Spinoza & British Idealism, 8 & 9 June 2018, University of St Andrews

This conference aims to bring together leading historians of philosophy who have simultaneously begun to reappraise a neglected area of philosophical scholarship. In the late-nineteenth and early-twentieth centuries, the philosophy of Spinoza was taken very seriously by academic philosophers based in England and Scotland. Spinoza was seen as offering crucial insights on the relation between the natural sciences, religion, philosophy, and ordinary common experience. However, the tradition in which many of these philosophers worked, known as ‘British Idealism’, fell out of fashion when the new analytical approach defined itself in opposition to it. As a result, the importance of Spinoza was downgraded. Today, it is increasingly recognised that contemporary philosophers have much to learn from this once discarded school of philosophy. Spinoza’s reputation as a central figure has also been rehabilitated. It is high time to revisit what the British Idealists had to say about Spinoza, and many leading Spinoza scholars have recognised this.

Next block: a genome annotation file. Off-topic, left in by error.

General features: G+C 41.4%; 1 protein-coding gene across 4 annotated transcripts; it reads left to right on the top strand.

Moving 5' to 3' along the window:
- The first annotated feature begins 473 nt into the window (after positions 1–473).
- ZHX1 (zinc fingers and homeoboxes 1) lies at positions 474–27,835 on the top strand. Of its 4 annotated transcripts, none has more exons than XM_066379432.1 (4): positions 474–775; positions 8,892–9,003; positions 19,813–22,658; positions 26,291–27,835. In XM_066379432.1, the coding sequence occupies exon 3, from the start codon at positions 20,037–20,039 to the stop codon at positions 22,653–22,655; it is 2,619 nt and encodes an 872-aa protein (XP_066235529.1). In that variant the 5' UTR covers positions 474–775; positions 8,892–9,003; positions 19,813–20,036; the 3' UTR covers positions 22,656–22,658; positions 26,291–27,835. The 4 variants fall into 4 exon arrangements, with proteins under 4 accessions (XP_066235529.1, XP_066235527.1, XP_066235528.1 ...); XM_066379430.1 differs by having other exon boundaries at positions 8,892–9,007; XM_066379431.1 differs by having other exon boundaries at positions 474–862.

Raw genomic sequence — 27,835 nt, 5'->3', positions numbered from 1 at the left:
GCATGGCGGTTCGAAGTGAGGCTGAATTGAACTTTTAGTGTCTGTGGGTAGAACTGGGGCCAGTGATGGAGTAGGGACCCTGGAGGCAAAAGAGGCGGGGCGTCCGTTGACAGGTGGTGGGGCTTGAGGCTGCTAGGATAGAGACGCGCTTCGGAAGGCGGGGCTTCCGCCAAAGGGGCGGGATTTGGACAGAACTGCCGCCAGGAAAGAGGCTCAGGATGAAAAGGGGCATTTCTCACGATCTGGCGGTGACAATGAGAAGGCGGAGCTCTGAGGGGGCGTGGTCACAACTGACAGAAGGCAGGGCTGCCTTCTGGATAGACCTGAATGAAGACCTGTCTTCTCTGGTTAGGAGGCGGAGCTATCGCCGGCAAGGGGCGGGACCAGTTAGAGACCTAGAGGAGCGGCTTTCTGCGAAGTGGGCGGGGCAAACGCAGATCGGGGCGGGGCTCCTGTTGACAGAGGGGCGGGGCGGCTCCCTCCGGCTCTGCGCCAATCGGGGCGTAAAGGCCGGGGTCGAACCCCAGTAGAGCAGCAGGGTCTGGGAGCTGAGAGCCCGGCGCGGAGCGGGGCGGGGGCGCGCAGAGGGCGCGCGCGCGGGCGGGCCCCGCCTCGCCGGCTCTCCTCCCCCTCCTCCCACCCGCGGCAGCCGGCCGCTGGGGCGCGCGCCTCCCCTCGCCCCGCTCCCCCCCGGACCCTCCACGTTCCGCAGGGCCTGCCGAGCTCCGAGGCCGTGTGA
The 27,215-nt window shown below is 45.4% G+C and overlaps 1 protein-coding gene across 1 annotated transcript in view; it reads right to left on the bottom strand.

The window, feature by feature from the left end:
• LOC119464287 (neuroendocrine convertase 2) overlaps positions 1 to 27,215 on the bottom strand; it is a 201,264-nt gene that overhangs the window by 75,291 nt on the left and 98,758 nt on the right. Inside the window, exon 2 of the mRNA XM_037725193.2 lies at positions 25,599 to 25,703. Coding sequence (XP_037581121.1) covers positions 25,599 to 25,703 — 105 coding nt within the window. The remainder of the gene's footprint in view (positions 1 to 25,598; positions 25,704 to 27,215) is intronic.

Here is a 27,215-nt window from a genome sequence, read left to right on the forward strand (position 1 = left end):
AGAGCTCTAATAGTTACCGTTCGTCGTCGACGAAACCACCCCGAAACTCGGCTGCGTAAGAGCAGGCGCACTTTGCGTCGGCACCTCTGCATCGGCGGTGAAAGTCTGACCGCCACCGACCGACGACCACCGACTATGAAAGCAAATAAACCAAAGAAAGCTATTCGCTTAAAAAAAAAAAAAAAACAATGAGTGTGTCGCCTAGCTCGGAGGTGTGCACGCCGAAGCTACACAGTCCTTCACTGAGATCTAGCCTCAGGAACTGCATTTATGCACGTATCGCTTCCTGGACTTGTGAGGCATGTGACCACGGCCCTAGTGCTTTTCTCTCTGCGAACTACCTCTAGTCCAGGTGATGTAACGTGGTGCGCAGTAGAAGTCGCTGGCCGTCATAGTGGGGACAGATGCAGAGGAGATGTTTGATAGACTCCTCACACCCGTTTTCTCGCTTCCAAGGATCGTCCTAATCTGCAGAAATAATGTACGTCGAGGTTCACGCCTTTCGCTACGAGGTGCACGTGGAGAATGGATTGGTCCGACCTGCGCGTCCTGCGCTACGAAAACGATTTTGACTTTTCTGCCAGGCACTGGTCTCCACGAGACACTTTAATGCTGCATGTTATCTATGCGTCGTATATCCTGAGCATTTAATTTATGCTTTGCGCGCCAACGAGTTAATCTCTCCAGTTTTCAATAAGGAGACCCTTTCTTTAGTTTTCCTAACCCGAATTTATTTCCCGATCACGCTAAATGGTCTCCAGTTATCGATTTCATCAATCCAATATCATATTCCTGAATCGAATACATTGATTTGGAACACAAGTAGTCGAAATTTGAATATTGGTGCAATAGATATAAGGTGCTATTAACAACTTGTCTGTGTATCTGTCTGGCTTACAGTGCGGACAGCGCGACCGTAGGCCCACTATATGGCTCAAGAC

What better place to hold this conference than a university that was once a great hub of British Idealism?